We get it. People love to explore information online before setting foot in a store to shop. The internet is full of resources and reviews for windows, product education on doors, and so much more. Here’s our helpful guide to understanding our industry’s terminology. We hope it helps empower you to become a little bit of a “fenestration expert” yourself.
Whether you are buying windows or calling in to discuss a service or repair need, it’s always good to know what it is you are trying to describe. Marvin Windows and Doors helped us out by compiling this easy reference list. Here are some of the most common terms:
A colorless, odorless gas used to fill the airspace between insulated glass. Increases the insulating performance of the glass.
A block and tackle system used in the vinyl jambliner of double or single hung windows. Allows the sash to move up & down.
Part of the frame on a window located between the jamb and the brick molding, which forms a frame to support a storm window or screen.
A window hinged on either side, opens to the outside like a door.
The area where the bottom rail of the top sash and the top rail of the bottom sash meet when the window is closed.
Refers to a wood window that has parts, which are covered with aluminum or vinyl on the exterior of the frame and sash.
The measurement denoting the width and height of visible glass.
A window with two vertical sash, in a single frame which slide by each other for upper or lower ventilation.
Two or more pieces of glass separated by a spacer and hermetically sealed together with a primary seal of polyisobutylene and a secondary seal of polyurethane (dual seal), also referred to as a Thermopane or I.G. Glass.
Flat pieces of wood applied to the inside of the window jamb extending the width of the window to a wider wall size, extension jambs are flush with the inside finished wall allowing casing to be applied to the interior.
The vinyl vertical tracks on the sides of double and single hung windows, houses the balance tubes and clutch system assembly.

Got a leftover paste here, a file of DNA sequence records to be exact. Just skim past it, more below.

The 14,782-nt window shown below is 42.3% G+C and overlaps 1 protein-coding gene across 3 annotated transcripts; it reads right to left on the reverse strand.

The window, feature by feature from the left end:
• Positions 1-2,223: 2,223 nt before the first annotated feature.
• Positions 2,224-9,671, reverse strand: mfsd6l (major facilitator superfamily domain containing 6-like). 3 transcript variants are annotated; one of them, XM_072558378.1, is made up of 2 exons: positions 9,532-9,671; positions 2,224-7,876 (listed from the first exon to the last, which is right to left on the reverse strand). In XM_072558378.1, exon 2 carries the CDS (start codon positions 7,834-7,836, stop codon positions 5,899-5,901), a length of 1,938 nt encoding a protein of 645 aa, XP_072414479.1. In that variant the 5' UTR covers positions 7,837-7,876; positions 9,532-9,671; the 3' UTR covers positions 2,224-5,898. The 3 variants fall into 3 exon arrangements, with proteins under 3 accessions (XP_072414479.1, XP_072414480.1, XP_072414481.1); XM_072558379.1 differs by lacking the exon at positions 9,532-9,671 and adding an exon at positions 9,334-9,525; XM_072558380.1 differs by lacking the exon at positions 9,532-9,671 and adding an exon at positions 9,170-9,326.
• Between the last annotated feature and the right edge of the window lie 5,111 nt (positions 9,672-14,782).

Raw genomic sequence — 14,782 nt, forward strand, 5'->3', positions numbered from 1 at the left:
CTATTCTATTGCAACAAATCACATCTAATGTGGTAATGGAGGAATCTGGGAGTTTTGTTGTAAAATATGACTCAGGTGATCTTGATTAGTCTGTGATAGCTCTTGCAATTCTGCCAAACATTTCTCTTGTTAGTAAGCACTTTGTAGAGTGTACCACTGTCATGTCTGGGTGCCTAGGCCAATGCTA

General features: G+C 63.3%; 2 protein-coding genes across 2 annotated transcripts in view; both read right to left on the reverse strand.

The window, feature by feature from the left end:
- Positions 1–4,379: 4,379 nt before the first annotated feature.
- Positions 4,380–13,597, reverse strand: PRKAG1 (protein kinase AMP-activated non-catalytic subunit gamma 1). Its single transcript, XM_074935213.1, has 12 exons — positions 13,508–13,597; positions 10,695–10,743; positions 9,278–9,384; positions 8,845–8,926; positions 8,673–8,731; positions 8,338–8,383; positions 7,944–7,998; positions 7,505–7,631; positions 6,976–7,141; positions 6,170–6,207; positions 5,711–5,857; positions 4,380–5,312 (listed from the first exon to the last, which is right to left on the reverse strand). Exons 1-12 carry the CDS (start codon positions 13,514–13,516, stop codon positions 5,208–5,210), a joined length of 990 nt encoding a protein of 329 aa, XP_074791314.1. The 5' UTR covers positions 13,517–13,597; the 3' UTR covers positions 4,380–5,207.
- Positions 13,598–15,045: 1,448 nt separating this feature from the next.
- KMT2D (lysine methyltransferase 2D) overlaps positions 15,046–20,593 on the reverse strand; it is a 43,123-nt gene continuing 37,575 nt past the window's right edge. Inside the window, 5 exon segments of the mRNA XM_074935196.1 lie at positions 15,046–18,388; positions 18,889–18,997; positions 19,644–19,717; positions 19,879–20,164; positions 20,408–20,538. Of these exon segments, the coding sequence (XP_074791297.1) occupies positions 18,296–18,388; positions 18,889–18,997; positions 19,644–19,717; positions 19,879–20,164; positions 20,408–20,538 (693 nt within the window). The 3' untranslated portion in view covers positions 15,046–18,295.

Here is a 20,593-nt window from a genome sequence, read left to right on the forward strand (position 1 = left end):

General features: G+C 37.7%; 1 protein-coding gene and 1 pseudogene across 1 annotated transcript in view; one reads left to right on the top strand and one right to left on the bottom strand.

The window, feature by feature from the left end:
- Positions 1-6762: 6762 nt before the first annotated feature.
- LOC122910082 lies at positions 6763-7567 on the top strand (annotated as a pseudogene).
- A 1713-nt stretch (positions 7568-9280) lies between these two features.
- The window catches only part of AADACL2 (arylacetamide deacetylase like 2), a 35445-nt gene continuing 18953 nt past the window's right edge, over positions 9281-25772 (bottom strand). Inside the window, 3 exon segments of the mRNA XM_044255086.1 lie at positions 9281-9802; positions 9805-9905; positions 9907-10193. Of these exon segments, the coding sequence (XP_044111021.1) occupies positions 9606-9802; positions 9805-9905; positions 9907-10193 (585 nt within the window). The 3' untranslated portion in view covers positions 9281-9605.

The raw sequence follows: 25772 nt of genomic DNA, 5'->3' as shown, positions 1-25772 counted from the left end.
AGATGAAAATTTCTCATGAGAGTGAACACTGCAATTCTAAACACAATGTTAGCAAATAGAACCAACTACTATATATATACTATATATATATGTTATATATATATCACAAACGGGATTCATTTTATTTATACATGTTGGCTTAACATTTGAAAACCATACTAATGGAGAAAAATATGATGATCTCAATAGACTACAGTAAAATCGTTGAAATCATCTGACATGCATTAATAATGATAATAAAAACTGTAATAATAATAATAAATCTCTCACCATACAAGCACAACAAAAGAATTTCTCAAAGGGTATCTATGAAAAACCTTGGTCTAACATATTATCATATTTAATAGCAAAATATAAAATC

Two pieces of glass separated by a thin plastic film. Used in hazardous locations. Windshields, doorlites etc.
Low-E stands for low emissivity. Low-E glass reduces radiant heat transfer through the glass. The lower the emissivity, the lower the heat allowed to be radiated and the higher the reflection (re-radiation). 2-types, soft coat (vacuum or sputter coated) & hard coat (pyrolytic). You want a high r-value.
Horizontal and vertical bars, which may be within an insulated glass unit to form a grid or diamond pattern. May also be an actual part of the sash, which divides individual panes of glass.
The vinyl or aluminum fin of the exterior frame that is used for installing clad units.
A divider made of weatherstripping or wood, which separates the sash. Parting stops are commonly found at the head and side jamb of double hung windows and patio doors.
The measurement of thermal resistance of a given material, the higher the number the more resistance. Higher the better.
The cross or horizontal members of the framework of a sash or door panel.
The portion of a window which is separate from the frame and into which the glass is set, can either be stationary or operable. Consists of stiles, rails and glass.
A lever operated locking device, which holds a window shut by locking around a keeper. Located at the meeting rail on double hung and gliding windows or on the side jamb of casement windows.
The vertical members of the window frame.
The horizontal member forming the bottom of a window or exterior door frame, the lowest member of the frame of a structure, resting on the foundation and supporting the frame.
A window stacked above a window or door, can be either stationary or operable. Mulled to another window/door or separate.
Individual lites of single or insulated glass separated by muntin bars. Common in older double-hung windows.
The heat flow rate through a given material, the lower the number the less heat loss. Lower the better.
A strip of material, such as metal, plastic, vinyl or felt pile designed to seal between a sash and frame, preventing air and water infiltration.
The letters OX or XO identify the operation of window or door units as viewed from the exterior. The letter O stands for stationary while the letter X stands for operating.